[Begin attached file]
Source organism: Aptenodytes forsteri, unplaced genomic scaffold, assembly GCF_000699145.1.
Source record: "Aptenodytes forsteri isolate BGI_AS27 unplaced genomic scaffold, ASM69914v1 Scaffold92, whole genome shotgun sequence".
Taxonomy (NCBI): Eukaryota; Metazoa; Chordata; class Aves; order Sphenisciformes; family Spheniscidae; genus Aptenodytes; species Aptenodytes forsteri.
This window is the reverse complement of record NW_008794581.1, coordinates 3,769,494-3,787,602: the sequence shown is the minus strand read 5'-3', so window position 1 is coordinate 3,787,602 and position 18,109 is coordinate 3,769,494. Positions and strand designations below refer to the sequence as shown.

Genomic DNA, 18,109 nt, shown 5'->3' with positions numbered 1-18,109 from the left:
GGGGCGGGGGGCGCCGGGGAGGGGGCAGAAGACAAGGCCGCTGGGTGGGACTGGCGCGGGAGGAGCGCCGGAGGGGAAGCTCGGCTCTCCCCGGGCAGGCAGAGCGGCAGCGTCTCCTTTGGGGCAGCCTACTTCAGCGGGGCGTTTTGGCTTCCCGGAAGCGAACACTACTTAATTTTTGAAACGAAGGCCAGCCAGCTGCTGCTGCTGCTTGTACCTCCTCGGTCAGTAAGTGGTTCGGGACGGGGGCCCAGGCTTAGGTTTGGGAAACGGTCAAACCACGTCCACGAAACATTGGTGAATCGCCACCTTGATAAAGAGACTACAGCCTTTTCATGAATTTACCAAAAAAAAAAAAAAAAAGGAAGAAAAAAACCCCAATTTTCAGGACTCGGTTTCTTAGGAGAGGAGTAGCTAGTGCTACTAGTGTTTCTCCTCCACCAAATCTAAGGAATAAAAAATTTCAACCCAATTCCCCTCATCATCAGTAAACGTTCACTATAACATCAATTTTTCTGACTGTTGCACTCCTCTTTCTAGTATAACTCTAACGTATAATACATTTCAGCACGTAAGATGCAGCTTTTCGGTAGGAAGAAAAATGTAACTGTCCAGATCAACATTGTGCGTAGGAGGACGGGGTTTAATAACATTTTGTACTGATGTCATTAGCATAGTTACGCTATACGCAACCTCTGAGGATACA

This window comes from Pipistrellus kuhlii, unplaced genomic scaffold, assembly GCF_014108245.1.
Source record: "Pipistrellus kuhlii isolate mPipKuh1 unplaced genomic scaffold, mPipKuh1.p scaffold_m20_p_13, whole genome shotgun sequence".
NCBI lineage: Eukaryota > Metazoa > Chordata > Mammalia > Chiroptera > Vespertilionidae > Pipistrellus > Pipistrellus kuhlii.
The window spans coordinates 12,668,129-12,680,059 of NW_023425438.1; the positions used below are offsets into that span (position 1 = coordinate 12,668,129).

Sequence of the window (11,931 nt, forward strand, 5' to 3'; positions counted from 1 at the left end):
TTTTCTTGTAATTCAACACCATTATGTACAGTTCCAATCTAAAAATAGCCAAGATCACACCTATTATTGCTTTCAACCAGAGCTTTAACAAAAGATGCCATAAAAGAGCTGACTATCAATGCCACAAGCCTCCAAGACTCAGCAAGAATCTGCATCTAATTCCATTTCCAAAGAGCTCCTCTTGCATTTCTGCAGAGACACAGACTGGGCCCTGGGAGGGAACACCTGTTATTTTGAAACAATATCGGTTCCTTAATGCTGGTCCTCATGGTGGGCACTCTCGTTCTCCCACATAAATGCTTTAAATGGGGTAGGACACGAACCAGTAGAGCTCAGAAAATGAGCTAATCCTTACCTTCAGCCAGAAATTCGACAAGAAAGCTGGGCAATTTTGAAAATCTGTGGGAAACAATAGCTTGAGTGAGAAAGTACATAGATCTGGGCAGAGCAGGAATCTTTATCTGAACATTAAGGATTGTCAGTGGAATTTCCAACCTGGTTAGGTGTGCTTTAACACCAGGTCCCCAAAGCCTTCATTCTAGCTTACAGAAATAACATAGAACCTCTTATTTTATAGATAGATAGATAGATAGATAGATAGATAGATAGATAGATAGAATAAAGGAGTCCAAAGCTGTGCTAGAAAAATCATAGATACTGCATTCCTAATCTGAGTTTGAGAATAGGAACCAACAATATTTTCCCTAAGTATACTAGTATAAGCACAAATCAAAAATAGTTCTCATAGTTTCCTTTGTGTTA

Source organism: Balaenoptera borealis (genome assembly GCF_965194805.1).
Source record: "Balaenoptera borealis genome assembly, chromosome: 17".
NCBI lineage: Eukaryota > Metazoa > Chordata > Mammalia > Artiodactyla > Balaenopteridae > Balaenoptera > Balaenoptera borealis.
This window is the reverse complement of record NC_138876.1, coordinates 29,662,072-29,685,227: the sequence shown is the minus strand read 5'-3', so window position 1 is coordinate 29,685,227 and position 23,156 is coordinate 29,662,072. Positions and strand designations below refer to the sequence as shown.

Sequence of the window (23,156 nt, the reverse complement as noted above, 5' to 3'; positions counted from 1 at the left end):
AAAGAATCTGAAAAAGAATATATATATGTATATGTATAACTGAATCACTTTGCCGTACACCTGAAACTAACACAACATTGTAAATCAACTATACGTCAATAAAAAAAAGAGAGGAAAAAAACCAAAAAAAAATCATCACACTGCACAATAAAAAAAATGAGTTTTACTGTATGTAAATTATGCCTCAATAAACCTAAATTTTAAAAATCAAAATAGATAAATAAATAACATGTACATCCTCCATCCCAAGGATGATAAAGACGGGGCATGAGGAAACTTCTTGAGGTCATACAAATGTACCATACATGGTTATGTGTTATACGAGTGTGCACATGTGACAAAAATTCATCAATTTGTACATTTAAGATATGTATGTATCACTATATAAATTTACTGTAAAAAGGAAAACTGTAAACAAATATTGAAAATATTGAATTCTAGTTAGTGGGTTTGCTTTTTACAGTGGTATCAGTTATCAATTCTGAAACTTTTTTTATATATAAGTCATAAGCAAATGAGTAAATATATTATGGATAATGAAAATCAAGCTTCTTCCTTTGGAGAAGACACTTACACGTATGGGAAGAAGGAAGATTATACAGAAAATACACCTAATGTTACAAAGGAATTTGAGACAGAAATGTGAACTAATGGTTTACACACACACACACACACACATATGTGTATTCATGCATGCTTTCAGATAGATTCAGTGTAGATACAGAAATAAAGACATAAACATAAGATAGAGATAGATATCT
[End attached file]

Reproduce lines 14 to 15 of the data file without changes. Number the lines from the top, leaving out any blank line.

Source record: "Balaenoptera borealis genome assembly, chromosome: 17".
NCBI lineage: Eukaryota > Metazoa > Chordata > Mammalia > Artiodactyla > Balaenopteridae > Balaenoptera > Balaenoptera borealis.